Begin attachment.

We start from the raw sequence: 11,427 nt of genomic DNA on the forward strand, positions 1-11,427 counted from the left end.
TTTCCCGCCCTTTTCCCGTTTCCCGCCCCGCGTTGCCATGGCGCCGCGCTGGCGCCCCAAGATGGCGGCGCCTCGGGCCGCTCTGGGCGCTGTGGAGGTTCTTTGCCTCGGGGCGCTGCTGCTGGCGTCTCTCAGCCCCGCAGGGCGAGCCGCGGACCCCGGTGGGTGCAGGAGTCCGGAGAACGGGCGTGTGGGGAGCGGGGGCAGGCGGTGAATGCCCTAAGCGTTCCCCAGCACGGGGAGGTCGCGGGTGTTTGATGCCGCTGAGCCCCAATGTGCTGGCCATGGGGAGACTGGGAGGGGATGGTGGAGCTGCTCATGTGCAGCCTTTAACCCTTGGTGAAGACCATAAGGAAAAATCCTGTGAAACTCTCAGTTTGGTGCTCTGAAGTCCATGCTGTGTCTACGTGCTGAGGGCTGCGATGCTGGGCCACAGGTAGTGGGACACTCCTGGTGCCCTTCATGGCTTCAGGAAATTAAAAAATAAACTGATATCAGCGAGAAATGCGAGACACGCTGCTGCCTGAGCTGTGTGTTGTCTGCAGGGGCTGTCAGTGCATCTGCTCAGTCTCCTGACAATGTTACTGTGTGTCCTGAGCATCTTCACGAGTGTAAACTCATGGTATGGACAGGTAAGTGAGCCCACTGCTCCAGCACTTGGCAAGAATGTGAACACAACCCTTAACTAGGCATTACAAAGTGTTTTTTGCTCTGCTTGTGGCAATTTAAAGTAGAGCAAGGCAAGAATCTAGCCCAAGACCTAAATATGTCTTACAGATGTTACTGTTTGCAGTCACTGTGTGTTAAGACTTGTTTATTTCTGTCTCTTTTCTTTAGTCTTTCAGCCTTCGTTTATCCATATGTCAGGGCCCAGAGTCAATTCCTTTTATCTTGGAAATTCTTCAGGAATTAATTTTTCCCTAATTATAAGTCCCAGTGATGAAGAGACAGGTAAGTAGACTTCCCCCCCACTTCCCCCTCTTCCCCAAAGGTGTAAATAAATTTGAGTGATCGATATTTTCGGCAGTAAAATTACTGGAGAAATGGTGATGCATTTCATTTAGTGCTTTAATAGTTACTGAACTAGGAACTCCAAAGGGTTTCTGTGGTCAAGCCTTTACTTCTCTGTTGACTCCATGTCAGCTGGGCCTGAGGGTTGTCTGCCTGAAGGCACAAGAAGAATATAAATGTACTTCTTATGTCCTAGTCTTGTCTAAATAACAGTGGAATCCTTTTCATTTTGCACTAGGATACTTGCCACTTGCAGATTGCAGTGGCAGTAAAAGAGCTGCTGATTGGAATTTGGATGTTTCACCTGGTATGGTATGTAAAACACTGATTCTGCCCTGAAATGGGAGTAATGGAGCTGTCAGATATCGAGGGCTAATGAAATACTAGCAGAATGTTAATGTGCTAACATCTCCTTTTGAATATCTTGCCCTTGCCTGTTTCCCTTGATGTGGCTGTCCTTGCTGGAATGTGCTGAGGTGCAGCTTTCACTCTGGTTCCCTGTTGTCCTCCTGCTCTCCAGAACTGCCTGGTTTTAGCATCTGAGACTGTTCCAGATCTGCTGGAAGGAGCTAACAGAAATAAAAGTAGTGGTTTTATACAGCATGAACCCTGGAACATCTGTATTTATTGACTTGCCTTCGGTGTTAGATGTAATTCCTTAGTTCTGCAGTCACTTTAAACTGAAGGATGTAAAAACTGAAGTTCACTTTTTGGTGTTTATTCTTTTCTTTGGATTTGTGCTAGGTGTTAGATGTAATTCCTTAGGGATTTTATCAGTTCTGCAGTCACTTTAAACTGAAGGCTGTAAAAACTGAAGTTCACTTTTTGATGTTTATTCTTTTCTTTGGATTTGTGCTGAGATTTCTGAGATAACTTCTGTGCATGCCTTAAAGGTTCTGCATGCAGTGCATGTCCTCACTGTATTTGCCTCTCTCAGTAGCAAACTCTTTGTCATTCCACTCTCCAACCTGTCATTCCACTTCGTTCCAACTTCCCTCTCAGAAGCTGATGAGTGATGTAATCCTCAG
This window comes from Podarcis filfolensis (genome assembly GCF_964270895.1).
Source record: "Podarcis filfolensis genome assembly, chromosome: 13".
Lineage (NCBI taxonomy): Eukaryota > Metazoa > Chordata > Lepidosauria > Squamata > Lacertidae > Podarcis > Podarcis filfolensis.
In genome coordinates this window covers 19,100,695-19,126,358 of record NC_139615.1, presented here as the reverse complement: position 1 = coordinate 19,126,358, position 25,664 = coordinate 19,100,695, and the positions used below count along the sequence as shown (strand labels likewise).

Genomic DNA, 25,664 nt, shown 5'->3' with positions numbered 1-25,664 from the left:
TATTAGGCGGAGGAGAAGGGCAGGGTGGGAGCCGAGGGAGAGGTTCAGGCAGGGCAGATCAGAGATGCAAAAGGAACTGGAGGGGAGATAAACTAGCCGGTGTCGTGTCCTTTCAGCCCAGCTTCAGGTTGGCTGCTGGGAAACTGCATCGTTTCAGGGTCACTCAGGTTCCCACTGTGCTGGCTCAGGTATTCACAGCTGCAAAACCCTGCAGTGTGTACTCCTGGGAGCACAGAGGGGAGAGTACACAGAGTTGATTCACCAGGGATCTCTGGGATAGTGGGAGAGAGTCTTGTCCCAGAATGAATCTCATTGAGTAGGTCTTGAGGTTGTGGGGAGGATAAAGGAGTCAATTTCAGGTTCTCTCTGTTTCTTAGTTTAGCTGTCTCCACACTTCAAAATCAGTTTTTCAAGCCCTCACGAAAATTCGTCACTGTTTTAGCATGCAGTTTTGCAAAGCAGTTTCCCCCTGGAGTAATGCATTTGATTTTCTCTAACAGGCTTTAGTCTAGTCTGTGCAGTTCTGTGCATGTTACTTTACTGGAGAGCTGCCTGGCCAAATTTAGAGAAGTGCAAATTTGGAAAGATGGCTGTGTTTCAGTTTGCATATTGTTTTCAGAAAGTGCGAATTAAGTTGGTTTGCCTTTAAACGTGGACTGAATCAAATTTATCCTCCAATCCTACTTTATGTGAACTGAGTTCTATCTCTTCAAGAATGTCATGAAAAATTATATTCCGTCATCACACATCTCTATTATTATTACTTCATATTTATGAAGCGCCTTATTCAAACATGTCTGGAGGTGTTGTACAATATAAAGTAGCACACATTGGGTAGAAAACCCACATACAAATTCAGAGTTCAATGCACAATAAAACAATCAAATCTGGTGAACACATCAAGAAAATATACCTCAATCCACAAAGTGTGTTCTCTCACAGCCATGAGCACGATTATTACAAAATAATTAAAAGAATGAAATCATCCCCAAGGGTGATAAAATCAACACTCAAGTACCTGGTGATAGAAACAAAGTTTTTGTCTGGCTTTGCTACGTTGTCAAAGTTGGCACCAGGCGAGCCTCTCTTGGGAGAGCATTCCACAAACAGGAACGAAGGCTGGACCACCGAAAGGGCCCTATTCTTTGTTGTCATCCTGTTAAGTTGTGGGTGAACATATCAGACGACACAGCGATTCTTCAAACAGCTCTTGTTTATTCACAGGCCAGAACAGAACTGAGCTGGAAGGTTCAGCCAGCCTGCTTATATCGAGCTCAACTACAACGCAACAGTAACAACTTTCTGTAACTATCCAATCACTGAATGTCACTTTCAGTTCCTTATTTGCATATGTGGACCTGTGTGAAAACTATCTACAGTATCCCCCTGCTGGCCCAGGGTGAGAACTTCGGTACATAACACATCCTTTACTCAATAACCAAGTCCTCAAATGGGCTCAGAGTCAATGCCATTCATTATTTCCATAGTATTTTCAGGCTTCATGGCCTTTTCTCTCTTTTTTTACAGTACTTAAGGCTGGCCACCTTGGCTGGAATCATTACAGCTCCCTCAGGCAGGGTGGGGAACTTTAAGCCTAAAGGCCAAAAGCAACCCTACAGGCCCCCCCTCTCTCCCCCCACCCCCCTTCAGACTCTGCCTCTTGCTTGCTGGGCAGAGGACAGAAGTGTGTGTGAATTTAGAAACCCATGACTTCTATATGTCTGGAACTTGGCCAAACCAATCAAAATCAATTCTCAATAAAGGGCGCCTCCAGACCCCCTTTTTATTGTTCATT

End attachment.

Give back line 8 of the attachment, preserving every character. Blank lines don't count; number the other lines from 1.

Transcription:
TATTAGGCGGAGGAGAAGGGCAGGGTGGGAGCCGAGGGAGAGGTTCAGGCAGGGCAGATCAGAGATGCAAAAGGAACTGGAGGGGAGATAAACTAGCCGGTGTCGTGTCCTTTCAGCCCAGCTTCAGGTTGGCTGCTGGGAAACTGCATCGTTTCAGGGTCACTCAGGTTCCCACTGTGCTGGCTCAGGTATTCACAGCTGCAAAACCCTGCAGTGTGTACTCCTGGGAGCACAGAGGGGAGAGTACACAGAGTTGATTCACCAGGGATCTCTGGGATAGTGGGAGAGAGTCTTGTCCCAGAATGAATCTCATTGAGTAGGTCTTGAGGTTGTGGGGAGGATAAAGGAGTCAATTTCAGGTTCTCTCTGTTTCTTAGTTTAGCTGTCTCCACACTTCAAAATCAGTTTTTCAAGCCCTCACGAAAATTCGTCACTGTTTTAGCATGCAGTTTTGCAAAGCAGTTTCCCCCTGGAGTAATGCATTTGATTTTCTCTAACAGGCTTTAGTCTAGTCTGTGCAGTTCTGTGCATGTTACTTTACTGGAGAGCTGCCTGGCCAAATTTAGAGAAGTGCAAATTTGGAAAGATGGCTGTGTTTCAGTTTGCATATTGTTTTCAGAAAGTGCGAATTAAGTTGGTTTGCCTTTAAACGTGGACTGAATCAAATTTATCCTCCAATCCTACTTTATGTGAACTGAGTTCTATCTCTTCAAGAATGTCATGAAAAATTATATTCCGTCATCACACATCTCTATTATTATTACTTCATATTTATGAAGCGCCTTATTCAAACATGTCTGGAGGTGTTGTACAATATAAAGTAGCACACATTGGGTAGAAAACCCACATACAAATTCAGAGTTCAATGCACAATAAAACAATCAAATCTGGTGAACACATCAAGAAAATATACCTCAATCCACAAAGTGTGTTCTCTCACAGCCATGAGCACGATTATTACAAAATAATTAAAAGAATGAAATCATCCCCAAGGGTGATAAAATCAACACTCAAGTACCTGGTGATAGAAACAAAGTTTTTGTCTGGCTTTGCTACGTTGTCAAAGTTGGCACCAGGCGAGCCTCTCTTGGGAGAGCATTCCACAAACAGGAACGAAGGCTGGACCACCGAAAGGGCCCTATTCTTTGTTGTCATCCTGTTAAGTTGTGGGTGAACATATCAGACGACACAGCGATTCTTCAAACAGCTCTTGTTTATTCACAGGCCAGAACAGAACTGAGCTGGAAGGTTCAGCCAGCCTGCTTATATCGAGCTCAACTACAACGCAACAGTAACAACTTTCTGTAACTATCCAATCACTGAATGTCACTTTCAGTTCCTTATTTGCATATGTGGACCTGTGTGAAAACTATCTACAGTATCCCCCTGCTGGCCCAGGGTGAGAACTTCGGTACATAACACATCCTTTACTCAATAACCAAGTCCTCAAATGGGCTCAGAGTCAATGCCATTCATTATTTCCATAGTATTTTCAGGCTTCATGGCCTTTTCTCTCTTTTTTTACAGTACTTAAGGCTGGCCACCTTGGCTGGAATCATTACAGCTCCCTCAGGCAGGGTGGGGAACTTTAAGCCTAAAGGCCAAAAGCAACCCTACAGGCCCCCCCTCTCTCCCCCCACCCCCCTTCAGACTCTGCCTCTTGCTTGCTGGGCAGAGGACAGAAGTGTGTGTGAATTTAGAAACCCATGACTTCTATATGTCTGGAACTTGGCCAAACCAATCAAAATCAATTCTCAATAAAGGGCGCCTCCAGACCCCCTTTTTATTGTTCATT